He lives in Beverly, Massachusetts with his wife Ann.
Tony Blake: Understanding Cosmic Laws
Treatments of Gurdjieff’s cosmic laws often tend to render them as formulae revealing the mind of God. They are better approached as ways of understanding which require creativity and amplification. Taking them as point of departure, John Bennett developed ‘systematics’ as a discipline of understanding. This relates to Gurdjieff’s distinction between knowledge and understanding. The paper will expand on the idea of ‘Djartklom’ as key to how experience is transformed into understanding. It will introduce material from mathematics showing why 3 and 7 are intrinsically linked and notions from Bohm on implicate and explicate order.
—Anthony Blake has a background in physics and philosophy. He studied with the systems thinker and mystic, John Bennett, as well as with the physicist, David Bohm, and other innovators and pioneers. He has followed the principle of integration without rejection, proposed by Bennett, and focuses on how to make this possible in real life. He is the author of several books – on the enneagram symbol of Gurdjieff, the meaning of time, intelligence, dialogue, globalization, systematics, etc.. As Director of Studies and co-founder of DuVersity, Anthony facilitates seminars and lectures on new methods.
Robin Bloor: “The Diagram of Everything Living”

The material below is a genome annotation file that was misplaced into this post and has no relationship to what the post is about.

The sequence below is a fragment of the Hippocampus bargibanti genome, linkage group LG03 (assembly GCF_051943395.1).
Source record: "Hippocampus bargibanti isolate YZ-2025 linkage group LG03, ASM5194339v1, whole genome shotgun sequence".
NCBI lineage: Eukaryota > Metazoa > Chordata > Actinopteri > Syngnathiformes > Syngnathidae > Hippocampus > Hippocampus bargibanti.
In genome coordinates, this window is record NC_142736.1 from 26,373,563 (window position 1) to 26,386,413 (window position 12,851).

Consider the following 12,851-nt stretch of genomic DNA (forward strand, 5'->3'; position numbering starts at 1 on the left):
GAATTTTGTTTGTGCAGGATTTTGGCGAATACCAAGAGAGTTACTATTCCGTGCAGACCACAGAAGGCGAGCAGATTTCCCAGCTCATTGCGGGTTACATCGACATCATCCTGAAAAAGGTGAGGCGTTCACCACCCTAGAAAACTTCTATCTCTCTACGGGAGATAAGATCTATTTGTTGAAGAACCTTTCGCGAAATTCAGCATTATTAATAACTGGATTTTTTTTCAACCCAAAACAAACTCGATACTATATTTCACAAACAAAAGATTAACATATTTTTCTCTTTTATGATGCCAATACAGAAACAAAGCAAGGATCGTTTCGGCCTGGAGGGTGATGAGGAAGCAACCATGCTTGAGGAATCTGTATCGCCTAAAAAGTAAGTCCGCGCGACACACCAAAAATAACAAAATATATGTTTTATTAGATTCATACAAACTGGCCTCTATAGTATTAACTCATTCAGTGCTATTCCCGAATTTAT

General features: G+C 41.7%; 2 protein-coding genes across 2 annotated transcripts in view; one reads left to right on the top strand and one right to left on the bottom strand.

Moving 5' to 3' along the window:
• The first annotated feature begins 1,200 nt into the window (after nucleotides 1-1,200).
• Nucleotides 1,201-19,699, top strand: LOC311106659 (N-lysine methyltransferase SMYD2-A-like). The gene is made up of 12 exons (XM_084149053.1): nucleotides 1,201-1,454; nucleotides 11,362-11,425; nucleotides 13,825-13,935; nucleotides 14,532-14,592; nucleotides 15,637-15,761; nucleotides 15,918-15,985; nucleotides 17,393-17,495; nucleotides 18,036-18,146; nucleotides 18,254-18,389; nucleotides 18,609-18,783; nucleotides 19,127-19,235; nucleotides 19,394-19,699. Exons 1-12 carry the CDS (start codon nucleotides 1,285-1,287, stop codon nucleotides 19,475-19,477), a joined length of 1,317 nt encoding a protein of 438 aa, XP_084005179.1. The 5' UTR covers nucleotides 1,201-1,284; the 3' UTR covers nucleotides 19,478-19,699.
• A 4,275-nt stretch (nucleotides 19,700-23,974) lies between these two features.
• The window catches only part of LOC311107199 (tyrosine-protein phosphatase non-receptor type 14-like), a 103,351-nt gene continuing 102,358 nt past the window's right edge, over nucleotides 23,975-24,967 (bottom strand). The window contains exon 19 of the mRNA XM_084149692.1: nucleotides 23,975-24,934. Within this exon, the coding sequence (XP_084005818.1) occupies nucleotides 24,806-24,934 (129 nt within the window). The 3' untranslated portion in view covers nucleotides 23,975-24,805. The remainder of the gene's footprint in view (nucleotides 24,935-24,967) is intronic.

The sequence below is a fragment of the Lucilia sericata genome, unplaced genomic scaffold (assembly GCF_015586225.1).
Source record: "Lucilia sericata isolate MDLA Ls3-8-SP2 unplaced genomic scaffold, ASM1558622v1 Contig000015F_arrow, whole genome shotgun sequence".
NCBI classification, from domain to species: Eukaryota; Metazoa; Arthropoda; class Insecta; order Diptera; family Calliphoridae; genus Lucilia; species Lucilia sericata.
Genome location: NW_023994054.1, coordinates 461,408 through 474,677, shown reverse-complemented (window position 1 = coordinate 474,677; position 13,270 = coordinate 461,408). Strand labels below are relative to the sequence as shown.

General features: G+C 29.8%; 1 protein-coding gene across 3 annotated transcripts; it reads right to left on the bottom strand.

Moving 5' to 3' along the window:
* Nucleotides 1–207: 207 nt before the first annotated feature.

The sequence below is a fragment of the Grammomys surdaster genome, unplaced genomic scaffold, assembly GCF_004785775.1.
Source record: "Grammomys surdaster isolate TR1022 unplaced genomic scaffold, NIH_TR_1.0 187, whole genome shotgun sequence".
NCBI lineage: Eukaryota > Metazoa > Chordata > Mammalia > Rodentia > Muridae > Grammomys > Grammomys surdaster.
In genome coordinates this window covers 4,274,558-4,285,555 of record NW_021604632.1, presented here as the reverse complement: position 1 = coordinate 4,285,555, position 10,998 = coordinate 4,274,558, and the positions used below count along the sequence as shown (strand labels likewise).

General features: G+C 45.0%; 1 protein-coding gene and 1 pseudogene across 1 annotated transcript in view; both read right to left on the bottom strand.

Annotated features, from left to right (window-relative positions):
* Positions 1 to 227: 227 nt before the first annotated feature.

Few people have made much effort to understand the scientific foundation Gurdjieff provided directly in his lectures to his Moscow Groups and indirectly through his descriptions in The Tales. The purpose of this presentation is to begin that task. This presentation and paper will thus consider: The Ray of Creation, The Hydrogens, The Side Octave from The Sun and The Diagram of Everything Living.
—Robin Bloor is the author of two books about The Tales entitled To Fathom The Gist Volumes 1 and 2. He has previously presented once at A&E. Bloor has been associated with the Work since the mid 1980s and became a pupil of Rina Hands in 1988. Rina was a one-time associate of J. G. Bennett, a student of Peter Ouspensky’s, and later, a pupil of George Gurdjieff. She ran groups in London and in Bradford in the North of England.
Darlene is a freelance oboist, music educator, singer, and chant composer residing in Seattle, Washington. Her love of the human voice as an expressive and spiritual instrument comes from her father’s early lullabies, her Mennonite musical heritage, and many rich experiences singing with early music groups and Episcopal church choirs. She is grateful to count among her influences such musical luminaries as Paul Hillier, Margriet Tindemanns, Iegor Reznikoff, Bobby McFerrin, and Bronislawa Falinska.
—Darlene holds a doctorate of musical arts in oboe performance from the University of Washington. Her doctoral dissertation was on interrelationships among Brahms’ early and late organ music and his vocal music.
Since 2006, Darlene has been writing chants and teaching music and attention throughout the US and Canada, and in New Zealand. Darlene’s work with groups cultivates the expansion of attention and presence, deepening of embodied awareness, and freeing of personal and collective energies blocked by habit and conditioning. Singers and especially “non-singers” experience an integration of mind, body, and feelings through meditative practices using sacred chant drawn from the music of Taizé, the ancient tradition of psalm antiphons, and a growing body of newly-composed Christian inter-spiritual chant.